The prosecutor in New York City's Central Park Five case has issued a scathing denunciation of director Ava DuVernay's Netflix miniseries about the case. When They See Us is "so full of distortions and falsehoods as to be an outright fabrication," writes Linda Fairstein in a Wall Street Journal op-ed. Fairstein writes that the series has her saying racist things that are completely made up, and she maintains that much of how the series depicts the arrests and questioning of the five accused men is flat-out wrong—specifically that prosecutors deprived them of food, counsel with their parents, and even bathroom breaks. "Never happened," she writes. One of her main complaints is that the series suggests the five are innocent of all charges against them. Fairstein agrees with the vacation of rape charges against them in regard to the female jogger, but that's it.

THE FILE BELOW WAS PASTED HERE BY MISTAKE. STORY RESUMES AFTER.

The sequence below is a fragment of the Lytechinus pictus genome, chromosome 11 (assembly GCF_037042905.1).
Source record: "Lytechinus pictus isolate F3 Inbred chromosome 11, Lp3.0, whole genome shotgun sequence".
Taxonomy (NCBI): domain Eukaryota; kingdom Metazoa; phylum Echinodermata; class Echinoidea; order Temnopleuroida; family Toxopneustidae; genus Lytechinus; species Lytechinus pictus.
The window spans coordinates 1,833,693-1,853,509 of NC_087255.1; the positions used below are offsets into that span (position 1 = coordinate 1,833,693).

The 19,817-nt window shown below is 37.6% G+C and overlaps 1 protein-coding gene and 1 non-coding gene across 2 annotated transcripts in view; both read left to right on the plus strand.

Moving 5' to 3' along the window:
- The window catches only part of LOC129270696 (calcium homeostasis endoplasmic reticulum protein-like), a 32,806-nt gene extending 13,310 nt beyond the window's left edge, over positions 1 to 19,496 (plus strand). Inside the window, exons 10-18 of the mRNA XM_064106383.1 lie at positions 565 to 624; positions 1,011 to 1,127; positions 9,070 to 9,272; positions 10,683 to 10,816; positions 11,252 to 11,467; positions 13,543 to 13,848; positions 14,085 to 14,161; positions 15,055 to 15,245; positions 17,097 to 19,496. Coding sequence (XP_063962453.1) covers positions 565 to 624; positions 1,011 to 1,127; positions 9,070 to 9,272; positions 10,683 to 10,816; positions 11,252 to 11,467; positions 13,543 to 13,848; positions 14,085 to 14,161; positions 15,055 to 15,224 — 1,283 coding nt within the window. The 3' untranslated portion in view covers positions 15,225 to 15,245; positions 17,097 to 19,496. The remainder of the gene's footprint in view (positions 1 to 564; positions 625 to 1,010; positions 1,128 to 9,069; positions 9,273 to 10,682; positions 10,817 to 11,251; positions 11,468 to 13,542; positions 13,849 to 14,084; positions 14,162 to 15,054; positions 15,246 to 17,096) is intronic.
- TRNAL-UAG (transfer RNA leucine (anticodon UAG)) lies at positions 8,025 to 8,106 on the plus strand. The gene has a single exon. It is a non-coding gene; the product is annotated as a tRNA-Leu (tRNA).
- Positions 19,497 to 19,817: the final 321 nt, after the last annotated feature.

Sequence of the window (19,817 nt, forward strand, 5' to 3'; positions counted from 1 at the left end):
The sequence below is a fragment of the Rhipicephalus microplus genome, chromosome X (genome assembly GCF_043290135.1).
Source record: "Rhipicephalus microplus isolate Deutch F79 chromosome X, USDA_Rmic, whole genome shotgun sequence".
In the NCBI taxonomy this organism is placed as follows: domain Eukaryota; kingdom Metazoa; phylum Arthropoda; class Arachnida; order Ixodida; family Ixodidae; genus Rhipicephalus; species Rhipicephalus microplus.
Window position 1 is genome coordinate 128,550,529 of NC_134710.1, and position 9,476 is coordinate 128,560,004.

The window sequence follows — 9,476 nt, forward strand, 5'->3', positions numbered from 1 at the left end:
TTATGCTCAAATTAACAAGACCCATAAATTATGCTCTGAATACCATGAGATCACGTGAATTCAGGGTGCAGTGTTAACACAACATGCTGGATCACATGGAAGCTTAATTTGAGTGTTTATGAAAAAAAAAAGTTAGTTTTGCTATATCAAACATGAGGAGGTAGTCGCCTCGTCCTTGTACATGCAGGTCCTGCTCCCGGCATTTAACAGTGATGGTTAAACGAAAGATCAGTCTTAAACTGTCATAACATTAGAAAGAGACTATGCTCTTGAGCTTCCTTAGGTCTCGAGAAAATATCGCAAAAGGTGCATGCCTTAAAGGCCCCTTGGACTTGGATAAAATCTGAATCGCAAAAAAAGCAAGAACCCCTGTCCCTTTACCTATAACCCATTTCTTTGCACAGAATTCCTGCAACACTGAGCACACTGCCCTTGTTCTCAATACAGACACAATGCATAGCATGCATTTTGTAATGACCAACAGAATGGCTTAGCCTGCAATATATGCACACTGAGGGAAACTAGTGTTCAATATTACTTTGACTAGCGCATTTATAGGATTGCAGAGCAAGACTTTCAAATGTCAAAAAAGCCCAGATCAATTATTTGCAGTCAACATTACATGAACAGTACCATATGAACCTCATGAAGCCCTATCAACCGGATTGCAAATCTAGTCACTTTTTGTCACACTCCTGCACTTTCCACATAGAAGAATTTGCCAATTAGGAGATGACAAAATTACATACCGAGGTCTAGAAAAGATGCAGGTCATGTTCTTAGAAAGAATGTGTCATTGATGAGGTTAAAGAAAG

"The other charges, for crimes against other victims, should not have been vacated," writes Fairstein. Nothing that the man who came forward and confessed to the rape said "exonerated these five of those attacks," she writes. "And there was certainly more than enough evidence to support those convictions of first-degree assault, robbery, riot and other charges." But you wouldn't think that from the series, Fairstein complains. "Ms. DuVernay does not define me, and her film does not speak the truth." The director has not directly responded to Fairstein, though she tweeted, "Expected and typical. Onward..." when a supporter tweeted about the op-ed. (Fairstein, now a crime novelist, has resigned from two posts because of backlash from the movie.)